Needless to say there are lots of unanswered questions—or questions with a range of conflicting answers based on incomplete information or speculation—about the nature and extent of the COVID-19 virus. One of the most curious questions concerns why the virus hit some people very very hard, and others with mild or no symptoms at all. While the majority of deaths are among the elderly, there are plenty of reports of seemingly healthly younger people, and even some young healthy children, who are succumbing.
Some familiar explanations include the wide variance of the robustness of immune systems from person to person, along with underlying conditions, possible mutations of the virus, the possibility that the virus actually operates differently from pneumonia by attacking hemoglobin, and that the load or dosage of the virus individuals experience is a key variable. (Additional background on all these factors here.)
Science magazine offers another curious possibility: genetic differences. Right now this is a hypothesis only, but several studies are under way:
The projects range from ongoing studies with DNA for many thousands of participants, some now getting infected with the coronavirus, to new efforts that are collecting DNA from COVID-19 patients in hard-hit places such as Italy. The goal is to compare the DNA of people who have serious cases of COVID-19 (which stands for coronavirus disease 2019)—but no underlying disease like diabetes, heart or lung disease—with those with mild or no disease. “We see huge differences in clinical outcomes and across countries. How much of that is explained by genetic susceptibility is a very open question,” says geneticist Andrea Ganna of the University of Helsinki’s Institute for Molecular Medicine Finland (FIMM). . .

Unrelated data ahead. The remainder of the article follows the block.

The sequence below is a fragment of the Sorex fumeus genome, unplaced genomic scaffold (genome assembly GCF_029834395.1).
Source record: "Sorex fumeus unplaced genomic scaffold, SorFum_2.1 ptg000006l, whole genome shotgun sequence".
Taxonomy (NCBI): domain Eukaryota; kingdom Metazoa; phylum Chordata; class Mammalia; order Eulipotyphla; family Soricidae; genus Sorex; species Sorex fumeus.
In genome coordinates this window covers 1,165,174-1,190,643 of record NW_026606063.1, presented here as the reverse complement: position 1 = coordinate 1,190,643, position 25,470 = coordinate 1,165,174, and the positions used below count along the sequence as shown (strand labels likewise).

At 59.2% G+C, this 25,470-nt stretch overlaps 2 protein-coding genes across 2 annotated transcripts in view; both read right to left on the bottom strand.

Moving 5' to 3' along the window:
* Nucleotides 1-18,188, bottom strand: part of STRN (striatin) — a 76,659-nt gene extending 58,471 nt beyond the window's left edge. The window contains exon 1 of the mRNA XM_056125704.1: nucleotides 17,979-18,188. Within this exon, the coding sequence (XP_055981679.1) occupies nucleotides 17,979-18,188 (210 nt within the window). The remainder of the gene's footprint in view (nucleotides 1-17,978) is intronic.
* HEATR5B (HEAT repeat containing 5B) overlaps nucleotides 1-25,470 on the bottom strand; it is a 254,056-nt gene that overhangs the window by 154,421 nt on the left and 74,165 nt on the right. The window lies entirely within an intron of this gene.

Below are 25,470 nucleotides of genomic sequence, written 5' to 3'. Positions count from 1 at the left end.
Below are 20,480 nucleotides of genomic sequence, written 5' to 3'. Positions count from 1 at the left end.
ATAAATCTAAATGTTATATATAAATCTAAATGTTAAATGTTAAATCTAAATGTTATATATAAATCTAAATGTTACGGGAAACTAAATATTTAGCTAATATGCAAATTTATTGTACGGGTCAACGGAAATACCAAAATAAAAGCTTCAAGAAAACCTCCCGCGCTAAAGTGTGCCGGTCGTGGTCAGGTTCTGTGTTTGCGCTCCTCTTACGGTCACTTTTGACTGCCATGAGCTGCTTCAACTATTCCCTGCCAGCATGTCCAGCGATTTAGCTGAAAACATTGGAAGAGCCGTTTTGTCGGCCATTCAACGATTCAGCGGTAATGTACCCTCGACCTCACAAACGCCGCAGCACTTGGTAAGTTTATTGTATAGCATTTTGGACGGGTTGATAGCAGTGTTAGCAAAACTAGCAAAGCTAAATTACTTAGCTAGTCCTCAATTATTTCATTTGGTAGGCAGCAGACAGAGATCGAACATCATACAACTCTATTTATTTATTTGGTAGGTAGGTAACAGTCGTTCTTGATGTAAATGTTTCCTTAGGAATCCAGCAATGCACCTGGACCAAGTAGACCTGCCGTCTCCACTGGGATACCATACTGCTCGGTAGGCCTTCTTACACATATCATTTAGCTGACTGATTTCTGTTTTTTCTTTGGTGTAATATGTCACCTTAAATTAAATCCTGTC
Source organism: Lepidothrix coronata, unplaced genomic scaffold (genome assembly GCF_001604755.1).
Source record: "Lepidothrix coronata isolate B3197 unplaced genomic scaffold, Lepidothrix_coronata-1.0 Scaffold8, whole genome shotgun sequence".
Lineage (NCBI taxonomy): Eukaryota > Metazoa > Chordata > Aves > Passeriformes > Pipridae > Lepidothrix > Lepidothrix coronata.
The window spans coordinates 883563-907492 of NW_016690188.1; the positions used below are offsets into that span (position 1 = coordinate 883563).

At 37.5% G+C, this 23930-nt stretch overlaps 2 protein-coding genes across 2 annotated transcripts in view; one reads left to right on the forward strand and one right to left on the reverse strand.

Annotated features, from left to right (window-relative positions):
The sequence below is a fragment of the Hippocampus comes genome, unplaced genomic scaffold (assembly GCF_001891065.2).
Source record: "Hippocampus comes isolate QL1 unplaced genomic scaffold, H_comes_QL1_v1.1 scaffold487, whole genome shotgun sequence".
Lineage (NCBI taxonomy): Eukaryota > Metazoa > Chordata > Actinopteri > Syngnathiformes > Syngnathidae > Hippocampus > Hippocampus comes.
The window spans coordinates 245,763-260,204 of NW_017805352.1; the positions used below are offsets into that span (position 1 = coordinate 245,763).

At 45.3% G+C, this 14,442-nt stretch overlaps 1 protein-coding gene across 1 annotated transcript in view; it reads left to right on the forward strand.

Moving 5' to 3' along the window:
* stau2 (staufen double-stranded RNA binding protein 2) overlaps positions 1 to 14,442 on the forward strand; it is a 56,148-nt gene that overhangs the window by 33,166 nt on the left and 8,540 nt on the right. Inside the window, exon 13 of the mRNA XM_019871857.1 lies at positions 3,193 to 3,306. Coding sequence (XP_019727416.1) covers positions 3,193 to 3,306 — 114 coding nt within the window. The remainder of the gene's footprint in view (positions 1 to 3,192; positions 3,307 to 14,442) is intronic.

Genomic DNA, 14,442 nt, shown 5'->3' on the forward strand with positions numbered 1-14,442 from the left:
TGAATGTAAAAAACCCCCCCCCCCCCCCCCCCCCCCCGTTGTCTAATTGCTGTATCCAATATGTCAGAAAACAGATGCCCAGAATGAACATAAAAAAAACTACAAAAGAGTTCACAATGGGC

[T]here are obvious suspects, such as the gene coding for the cell surface protein angiotensin-converting enzyme 2 (ACE2), which the coronavirus uses to enter airway cells. Variations in the ACE2 gene that alter the receptor could make it easier or harder for the virus to get into cells, says immunologist Philip Murphy of the National Institute of Allergy and Infectious Diseases, whose lab identified a relatively common mutation in another human cell surface protein, CCR5, that makes some people highly resistant to HIV. . .
Other researchers working with Ganna’s initiative are recruiting COVID-19 patients directly within hospitals for such genomics studies. Italian geneticist Alessandra Renieri of the University of Siena expects at least 11 hospitals in the nation to give ethics approval for her team to collect DNA samples from willing patients. “It is my opinion that [host] genetic differences are a key factor … for susceptibility to severe acute pneumonia,” Renieri says.
Woe unto the researchers if they find any racial differences emerging from the data. The New York Times is already coiled and ready: